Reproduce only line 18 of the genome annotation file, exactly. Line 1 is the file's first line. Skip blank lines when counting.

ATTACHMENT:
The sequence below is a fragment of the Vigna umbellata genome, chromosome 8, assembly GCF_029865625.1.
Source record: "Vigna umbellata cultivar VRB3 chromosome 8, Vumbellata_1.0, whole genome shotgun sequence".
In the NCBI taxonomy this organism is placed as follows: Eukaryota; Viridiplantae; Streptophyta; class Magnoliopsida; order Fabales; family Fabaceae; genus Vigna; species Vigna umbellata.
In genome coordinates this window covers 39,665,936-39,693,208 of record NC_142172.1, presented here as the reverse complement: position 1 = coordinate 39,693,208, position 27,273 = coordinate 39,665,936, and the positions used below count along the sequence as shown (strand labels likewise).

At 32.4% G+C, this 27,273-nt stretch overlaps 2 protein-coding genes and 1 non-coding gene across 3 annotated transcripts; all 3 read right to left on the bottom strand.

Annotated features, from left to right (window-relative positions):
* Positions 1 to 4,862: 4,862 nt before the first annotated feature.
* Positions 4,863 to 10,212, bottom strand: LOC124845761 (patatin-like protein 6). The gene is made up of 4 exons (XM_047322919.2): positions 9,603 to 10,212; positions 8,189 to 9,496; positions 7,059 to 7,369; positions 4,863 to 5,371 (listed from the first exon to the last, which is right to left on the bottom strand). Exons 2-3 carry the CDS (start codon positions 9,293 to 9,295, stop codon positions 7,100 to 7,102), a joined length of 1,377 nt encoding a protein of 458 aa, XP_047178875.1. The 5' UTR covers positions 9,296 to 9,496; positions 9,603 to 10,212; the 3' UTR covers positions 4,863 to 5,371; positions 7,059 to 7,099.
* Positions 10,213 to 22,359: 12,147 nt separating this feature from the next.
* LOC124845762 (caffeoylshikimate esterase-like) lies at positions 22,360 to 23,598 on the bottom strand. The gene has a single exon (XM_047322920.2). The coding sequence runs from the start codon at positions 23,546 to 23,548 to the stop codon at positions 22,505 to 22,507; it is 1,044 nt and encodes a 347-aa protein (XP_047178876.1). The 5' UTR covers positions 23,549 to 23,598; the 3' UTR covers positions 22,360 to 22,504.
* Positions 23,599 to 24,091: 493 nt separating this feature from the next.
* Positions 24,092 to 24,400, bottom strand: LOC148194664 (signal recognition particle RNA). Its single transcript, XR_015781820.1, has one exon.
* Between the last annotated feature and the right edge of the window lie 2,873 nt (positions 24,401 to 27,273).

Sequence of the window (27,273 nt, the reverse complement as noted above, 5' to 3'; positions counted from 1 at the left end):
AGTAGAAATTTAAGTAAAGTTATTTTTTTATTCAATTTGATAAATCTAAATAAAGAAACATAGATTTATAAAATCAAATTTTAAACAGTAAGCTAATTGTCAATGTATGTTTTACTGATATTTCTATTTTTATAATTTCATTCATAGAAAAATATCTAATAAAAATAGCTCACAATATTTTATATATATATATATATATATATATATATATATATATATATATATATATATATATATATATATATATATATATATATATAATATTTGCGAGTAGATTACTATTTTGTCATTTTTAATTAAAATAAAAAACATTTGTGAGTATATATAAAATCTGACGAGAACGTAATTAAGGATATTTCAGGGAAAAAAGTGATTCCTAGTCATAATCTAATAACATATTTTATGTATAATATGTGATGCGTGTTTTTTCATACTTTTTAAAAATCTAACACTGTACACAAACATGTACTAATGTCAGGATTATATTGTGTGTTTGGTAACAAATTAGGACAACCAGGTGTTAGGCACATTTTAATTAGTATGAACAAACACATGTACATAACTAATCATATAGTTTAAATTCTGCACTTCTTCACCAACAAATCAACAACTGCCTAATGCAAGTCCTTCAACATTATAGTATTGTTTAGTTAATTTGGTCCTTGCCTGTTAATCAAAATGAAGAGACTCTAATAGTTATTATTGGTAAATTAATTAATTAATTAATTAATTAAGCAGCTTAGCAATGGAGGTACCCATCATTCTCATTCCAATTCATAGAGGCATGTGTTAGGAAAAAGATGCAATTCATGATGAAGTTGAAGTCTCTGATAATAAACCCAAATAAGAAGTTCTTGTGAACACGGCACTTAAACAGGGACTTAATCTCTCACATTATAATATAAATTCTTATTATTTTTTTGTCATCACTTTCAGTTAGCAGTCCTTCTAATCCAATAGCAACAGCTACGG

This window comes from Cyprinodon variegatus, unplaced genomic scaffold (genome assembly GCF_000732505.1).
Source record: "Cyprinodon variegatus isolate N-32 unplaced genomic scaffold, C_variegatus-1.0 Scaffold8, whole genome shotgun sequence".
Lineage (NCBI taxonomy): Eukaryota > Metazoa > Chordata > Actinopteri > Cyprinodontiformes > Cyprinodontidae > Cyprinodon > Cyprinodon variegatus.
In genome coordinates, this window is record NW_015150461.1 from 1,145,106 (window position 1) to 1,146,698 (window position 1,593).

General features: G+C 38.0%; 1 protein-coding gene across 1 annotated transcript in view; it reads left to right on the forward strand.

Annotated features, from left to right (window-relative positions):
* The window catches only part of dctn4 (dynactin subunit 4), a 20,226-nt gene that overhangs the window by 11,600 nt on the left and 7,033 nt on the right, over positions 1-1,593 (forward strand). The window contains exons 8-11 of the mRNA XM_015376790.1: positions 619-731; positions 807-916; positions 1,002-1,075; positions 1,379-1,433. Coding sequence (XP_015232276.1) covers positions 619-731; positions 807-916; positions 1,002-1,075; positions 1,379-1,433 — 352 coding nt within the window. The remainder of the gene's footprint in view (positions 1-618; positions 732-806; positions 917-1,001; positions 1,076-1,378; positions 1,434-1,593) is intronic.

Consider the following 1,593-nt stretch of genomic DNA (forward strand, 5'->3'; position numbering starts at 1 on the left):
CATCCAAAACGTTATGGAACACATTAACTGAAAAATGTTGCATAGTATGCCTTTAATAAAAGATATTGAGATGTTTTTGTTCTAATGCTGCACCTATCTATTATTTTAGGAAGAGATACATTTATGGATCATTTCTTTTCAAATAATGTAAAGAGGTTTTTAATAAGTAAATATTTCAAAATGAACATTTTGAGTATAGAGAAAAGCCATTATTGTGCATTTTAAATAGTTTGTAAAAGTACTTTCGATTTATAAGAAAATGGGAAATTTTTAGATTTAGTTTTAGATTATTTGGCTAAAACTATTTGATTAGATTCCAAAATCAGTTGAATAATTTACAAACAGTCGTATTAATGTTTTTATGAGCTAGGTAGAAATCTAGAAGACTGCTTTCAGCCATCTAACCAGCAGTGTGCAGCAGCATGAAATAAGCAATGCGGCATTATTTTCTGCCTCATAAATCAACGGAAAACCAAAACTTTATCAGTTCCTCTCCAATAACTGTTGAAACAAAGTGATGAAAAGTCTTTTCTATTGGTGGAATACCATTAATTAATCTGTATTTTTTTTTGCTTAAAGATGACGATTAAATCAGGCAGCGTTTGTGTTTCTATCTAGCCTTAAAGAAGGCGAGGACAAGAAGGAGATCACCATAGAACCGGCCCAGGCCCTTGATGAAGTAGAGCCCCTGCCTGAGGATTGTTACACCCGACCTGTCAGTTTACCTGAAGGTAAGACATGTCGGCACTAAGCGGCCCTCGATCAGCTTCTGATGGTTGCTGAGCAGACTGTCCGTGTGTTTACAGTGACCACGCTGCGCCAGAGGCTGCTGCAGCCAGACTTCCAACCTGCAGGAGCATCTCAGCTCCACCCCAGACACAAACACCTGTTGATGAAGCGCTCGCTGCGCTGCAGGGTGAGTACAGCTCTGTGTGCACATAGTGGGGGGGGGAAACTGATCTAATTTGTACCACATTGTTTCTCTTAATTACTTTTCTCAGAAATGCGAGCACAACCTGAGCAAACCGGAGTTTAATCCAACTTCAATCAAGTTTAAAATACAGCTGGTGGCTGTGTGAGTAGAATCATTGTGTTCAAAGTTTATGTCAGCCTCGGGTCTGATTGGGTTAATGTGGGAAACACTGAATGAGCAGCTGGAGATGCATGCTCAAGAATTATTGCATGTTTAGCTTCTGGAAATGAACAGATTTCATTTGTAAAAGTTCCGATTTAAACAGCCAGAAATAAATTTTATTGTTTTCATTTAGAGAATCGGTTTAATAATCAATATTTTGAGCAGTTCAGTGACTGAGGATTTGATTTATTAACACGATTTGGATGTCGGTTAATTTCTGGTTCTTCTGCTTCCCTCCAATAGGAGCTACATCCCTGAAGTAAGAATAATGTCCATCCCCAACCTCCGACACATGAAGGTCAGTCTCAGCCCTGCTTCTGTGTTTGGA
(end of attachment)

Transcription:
Lineage (NCBI taxonomy): Eukaryota > Metazoa > Chordata > Actinopteri > Cyprinodontiformes > Cyprinodontidae > Cyprinodon > Cyprinodon variegatus.